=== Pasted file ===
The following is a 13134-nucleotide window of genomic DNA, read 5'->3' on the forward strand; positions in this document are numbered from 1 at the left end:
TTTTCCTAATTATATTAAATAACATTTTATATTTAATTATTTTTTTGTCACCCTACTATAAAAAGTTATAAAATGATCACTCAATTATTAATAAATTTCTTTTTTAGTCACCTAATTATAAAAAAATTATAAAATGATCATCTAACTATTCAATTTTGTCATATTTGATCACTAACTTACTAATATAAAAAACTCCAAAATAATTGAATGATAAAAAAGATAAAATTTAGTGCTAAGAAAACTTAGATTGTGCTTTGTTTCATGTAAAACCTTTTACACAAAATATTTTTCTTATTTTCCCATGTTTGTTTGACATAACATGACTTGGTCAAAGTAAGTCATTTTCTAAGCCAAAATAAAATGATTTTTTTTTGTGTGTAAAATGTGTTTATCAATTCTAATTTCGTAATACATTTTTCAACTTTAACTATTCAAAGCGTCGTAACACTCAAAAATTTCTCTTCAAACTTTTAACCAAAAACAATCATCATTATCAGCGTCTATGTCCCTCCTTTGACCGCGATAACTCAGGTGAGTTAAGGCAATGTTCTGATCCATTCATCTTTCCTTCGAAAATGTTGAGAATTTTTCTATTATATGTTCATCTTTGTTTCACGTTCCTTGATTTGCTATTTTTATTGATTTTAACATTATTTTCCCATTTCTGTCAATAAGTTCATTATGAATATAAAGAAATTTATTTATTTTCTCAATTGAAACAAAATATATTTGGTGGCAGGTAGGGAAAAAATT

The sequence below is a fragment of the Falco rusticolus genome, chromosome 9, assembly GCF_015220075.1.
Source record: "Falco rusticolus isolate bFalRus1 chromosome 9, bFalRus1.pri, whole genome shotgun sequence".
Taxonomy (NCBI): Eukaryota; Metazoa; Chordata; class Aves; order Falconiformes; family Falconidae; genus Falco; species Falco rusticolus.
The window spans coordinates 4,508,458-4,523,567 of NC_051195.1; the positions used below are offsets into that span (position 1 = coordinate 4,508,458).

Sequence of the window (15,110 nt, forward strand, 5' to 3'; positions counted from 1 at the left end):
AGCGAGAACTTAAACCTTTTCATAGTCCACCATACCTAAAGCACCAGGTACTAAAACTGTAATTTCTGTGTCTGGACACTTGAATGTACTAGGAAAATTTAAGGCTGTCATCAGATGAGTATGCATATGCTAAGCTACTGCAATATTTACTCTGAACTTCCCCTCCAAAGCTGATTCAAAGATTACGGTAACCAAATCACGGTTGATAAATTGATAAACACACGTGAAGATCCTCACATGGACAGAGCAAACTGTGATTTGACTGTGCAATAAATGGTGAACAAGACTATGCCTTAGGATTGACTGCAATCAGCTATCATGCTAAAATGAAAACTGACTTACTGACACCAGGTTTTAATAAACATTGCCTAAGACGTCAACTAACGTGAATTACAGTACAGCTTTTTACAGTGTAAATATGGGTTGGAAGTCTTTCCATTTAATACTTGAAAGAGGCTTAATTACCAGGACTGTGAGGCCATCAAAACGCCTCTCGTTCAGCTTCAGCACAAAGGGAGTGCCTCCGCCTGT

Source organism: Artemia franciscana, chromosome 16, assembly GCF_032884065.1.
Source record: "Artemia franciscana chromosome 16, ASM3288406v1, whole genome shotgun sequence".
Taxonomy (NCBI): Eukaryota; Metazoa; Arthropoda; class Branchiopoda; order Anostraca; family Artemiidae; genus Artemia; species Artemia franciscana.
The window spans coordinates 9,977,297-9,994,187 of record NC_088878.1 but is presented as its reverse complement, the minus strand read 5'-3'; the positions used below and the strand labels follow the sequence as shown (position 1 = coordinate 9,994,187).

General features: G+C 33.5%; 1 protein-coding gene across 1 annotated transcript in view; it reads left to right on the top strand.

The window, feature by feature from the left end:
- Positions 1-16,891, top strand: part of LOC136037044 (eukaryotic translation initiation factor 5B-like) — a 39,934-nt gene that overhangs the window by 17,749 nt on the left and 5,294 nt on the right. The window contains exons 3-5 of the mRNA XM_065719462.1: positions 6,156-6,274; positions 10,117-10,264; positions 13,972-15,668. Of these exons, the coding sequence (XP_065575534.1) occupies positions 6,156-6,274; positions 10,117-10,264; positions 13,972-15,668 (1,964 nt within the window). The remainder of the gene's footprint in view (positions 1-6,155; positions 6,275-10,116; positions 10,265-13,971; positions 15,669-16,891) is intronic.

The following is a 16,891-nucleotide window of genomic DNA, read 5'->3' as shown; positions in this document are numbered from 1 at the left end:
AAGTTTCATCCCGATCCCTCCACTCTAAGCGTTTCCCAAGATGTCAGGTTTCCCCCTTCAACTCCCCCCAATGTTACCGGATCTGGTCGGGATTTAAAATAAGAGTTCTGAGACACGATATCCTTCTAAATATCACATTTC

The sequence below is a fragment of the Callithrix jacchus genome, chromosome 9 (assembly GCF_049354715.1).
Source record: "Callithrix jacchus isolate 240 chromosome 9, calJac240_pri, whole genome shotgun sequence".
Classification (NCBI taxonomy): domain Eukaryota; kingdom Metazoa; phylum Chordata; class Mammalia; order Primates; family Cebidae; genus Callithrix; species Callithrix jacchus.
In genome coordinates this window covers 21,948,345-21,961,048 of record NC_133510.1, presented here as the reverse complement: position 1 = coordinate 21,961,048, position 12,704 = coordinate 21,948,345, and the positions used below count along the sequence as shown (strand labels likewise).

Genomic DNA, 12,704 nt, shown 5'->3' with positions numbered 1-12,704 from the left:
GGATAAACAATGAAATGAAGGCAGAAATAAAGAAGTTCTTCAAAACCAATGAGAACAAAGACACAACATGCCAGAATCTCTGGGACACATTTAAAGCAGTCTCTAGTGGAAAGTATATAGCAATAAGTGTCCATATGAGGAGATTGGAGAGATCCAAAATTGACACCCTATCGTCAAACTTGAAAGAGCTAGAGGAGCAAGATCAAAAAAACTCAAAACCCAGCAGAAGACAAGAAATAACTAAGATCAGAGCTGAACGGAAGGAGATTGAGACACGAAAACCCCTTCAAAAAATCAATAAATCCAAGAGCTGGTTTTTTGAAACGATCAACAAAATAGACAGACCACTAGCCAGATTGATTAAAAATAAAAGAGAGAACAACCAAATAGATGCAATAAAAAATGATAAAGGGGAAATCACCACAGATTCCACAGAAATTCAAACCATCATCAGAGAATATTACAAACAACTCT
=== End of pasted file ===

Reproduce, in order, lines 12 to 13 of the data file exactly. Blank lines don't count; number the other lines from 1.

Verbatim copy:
The window spans coordinates 9,977,297-9,994,187 of record NC_088878.1 but is presented as its reverse complement, the minus strand read 5'-3'; the positions used below and the strand labels follow the sequence as shown (position 1 = coordinate 9,994,187).

General features: G+C 33.5%; 1 protein-coding gene across 1 annotated transcript in view; it reads left to right on the top strand.